By Kim Stanley Robinson
(Orbit, Hardcover, 9780316098076, 464pp.)
Publication Date: September 3, 2013
List Price: $27.00*
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Kim Stanley Robinson, the New York Times bestselling author of science fiction masterworks such as the Mars trilogy and 2312, has, on many occasions, imagined our future. Now, in SHAMAN, he brings our past to life as never before.
There is Thorn, a shaman himself. He lives to pass down his wisdom and his stories -- to teach those who would follow in his footsteps.
There is Heather, the healer who, in many ways, holds the clan together.
There is Elga, an outsider and the bringer of change.
And then there is Loon, the next shaman, who is determined to find his own path. But in a world so treacherous, that journey is never simple -- and where it may lead is never certain.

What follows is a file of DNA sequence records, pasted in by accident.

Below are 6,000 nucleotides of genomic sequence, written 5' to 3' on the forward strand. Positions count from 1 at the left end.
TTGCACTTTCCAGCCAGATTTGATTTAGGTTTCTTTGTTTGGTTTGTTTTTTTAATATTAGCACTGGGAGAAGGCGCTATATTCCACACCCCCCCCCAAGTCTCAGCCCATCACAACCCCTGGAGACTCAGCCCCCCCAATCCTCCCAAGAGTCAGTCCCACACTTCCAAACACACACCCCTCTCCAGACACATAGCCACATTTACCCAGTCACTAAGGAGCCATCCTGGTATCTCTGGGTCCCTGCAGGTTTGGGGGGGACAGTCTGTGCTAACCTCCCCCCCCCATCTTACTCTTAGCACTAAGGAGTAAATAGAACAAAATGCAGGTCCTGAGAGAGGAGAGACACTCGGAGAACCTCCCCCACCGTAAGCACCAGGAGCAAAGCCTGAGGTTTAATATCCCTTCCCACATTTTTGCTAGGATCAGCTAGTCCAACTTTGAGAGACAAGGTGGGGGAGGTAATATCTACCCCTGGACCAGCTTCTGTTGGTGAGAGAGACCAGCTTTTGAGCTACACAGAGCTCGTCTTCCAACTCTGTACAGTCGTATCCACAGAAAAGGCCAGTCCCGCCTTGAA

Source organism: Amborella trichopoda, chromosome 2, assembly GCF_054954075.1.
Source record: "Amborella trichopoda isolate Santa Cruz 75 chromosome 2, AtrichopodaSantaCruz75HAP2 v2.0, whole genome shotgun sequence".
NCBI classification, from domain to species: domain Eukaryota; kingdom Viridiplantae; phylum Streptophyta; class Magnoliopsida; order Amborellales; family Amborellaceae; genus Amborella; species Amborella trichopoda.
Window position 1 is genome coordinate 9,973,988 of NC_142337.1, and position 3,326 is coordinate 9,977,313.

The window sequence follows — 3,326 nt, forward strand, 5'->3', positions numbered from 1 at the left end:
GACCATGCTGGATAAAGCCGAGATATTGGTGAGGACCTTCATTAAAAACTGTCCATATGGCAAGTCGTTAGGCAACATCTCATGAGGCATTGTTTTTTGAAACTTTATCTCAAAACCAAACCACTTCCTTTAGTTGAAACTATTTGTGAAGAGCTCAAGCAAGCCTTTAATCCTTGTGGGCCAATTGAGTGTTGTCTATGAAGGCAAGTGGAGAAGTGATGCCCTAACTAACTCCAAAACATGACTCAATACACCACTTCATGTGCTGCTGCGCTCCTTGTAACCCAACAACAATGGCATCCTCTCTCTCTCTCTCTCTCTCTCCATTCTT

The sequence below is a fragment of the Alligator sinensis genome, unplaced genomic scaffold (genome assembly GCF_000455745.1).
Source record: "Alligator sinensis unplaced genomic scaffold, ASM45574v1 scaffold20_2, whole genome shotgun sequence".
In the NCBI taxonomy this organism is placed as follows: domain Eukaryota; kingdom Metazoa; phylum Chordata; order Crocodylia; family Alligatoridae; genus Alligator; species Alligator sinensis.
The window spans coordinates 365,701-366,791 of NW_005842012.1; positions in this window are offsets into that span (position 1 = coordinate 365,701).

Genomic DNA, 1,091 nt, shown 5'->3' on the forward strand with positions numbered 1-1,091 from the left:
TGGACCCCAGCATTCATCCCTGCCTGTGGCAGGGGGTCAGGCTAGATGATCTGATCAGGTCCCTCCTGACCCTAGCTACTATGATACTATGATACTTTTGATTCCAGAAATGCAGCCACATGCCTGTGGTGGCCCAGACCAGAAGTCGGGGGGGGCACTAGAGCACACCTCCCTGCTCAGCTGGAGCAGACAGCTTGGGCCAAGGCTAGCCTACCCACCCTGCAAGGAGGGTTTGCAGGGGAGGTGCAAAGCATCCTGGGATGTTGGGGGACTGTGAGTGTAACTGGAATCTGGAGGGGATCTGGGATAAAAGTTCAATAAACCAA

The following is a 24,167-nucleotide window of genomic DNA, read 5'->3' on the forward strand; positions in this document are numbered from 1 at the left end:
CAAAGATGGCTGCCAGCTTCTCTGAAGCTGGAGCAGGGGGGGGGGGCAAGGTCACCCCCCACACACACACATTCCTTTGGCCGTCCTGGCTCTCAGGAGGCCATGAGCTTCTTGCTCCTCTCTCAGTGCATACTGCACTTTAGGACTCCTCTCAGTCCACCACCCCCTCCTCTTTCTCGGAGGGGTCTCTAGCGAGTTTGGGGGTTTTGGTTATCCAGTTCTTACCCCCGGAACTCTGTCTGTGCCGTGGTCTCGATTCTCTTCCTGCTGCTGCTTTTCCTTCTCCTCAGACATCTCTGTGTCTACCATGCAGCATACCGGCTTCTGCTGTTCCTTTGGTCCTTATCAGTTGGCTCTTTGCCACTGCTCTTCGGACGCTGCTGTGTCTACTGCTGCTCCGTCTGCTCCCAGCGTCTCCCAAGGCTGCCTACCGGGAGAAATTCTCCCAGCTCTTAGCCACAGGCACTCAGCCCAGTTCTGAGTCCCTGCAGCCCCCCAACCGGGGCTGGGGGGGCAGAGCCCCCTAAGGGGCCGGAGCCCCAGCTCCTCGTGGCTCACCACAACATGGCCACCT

SHAMAN is a powerful, thrilling and heartbreaking story of one young man's journey into adulthood -- and an awe-inspiring vision of how we lived thirty thousand years ago.
"Robinson's expert world building and lyrical prose offer Jack London-esque pleasures as they depict the stark beauties of the icy landscape - it's desolation, dangers and the desperate choices it forces people to make when pushed to the edge of existence. Richly detailed."—Kirkus
"This novel bears the markings of Robinson's consummate skill with a sort of anthropological fiction...Spectacular world building."—Booklist
"A thrilling journey through an age of ice and stone - one of Kim Stanley Robinson's best!"—Greg Bear
"This book proves once again that Robinson's fascination with the human condition and mankind's journey transcends easy genre labels...Despite all his previous accolades, this may be Robinson's best work to date, focused so sharply as it is on the simplest way of being human."—Library Journal
"A seriously composed and compelling novel about prehistoric life...some of the most intelligent entertainment you can find."—NPR Books
"The novel is an amazing piece of recreation, vividly evoking the deprivations, animalistic beliefs and day-to-day struggles of a primitive tribe."—Financial Times (UK)